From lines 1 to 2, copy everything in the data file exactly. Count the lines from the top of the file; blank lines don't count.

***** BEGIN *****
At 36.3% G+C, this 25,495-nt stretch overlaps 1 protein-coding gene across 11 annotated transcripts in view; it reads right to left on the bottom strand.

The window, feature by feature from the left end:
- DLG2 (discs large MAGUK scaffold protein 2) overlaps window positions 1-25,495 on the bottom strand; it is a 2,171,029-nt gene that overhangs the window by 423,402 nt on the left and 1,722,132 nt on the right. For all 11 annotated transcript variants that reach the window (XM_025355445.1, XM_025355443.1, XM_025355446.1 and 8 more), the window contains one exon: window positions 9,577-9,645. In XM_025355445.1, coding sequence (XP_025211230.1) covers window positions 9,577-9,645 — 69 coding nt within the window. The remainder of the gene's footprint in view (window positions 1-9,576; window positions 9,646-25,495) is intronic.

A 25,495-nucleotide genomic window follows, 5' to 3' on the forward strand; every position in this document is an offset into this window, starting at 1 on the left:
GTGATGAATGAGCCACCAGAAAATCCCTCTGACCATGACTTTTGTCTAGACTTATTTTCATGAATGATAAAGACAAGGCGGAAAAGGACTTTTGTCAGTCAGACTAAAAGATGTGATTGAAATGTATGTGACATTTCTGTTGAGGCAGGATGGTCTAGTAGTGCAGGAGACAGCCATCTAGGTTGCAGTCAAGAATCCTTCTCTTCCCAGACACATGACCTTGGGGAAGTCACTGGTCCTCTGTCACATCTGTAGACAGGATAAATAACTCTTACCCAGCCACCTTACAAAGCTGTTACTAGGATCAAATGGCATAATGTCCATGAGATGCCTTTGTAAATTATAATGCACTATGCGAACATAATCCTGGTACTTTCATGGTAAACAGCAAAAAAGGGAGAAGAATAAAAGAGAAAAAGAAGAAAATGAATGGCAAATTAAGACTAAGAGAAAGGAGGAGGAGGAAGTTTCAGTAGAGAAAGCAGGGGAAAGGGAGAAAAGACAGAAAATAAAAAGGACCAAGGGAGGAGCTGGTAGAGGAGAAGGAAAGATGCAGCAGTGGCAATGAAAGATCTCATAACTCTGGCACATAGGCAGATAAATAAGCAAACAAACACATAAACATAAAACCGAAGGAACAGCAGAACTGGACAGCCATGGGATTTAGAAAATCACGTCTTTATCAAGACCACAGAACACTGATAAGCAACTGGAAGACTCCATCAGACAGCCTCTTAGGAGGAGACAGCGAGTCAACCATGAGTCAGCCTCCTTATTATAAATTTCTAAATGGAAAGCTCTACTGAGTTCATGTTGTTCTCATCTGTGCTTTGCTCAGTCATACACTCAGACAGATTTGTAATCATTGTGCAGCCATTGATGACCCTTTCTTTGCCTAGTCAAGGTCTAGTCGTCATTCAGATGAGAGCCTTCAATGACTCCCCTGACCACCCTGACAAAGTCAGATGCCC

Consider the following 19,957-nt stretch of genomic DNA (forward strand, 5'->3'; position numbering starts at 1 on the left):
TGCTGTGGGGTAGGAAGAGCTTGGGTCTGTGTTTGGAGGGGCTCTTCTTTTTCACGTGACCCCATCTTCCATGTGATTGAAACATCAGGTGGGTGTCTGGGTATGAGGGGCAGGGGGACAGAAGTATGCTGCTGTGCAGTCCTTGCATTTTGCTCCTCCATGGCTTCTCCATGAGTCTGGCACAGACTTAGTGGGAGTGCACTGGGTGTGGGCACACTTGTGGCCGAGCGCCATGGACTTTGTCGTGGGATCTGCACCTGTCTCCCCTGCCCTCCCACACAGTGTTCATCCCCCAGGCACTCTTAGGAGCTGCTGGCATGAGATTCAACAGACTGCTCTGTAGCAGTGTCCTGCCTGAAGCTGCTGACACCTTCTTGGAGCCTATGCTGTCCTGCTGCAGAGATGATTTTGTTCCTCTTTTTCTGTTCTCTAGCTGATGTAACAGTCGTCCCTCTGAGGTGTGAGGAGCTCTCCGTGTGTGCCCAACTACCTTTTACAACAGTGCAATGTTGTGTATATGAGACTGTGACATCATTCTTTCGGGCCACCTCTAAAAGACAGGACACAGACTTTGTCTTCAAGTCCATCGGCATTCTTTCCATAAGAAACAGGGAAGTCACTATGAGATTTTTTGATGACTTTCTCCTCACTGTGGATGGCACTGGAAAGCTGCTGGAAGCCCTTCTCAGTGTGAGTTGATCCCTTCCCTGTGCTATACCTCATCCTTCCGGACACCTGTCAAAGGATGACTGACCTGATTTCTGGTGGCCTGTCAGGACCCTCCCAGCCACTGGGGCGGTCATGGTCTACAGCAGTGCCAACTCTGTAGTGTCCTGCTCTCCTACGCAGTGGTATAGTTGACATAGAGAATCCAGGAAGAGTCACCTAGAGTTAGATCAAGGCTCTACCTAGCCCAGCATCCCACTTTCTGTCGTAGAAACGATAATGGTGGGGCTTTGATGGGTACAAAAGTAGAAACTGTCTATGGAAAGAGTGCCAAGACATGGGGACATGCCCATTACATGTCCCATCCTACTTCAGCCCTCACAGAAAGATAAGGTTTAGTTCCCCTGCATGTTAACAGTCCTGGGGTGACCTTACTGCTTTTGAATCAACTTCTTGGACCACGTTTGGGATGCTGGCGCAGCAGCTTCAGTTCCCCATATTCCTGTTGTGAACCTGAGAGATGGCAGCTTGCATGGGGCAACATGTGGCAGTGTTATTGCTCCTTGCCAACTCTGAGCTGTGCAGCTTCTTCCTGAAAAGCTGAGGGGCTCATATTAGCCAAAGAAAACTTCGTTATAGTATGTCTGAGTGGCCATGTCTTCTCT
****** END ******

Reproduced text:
At 36.3% G+C, this 25,495-nt stretch overlaps 1 protein-coding gene across 11 annotated transcripts in view; it reads right to left on the bottom strand.

The window, feature by feature from the left end: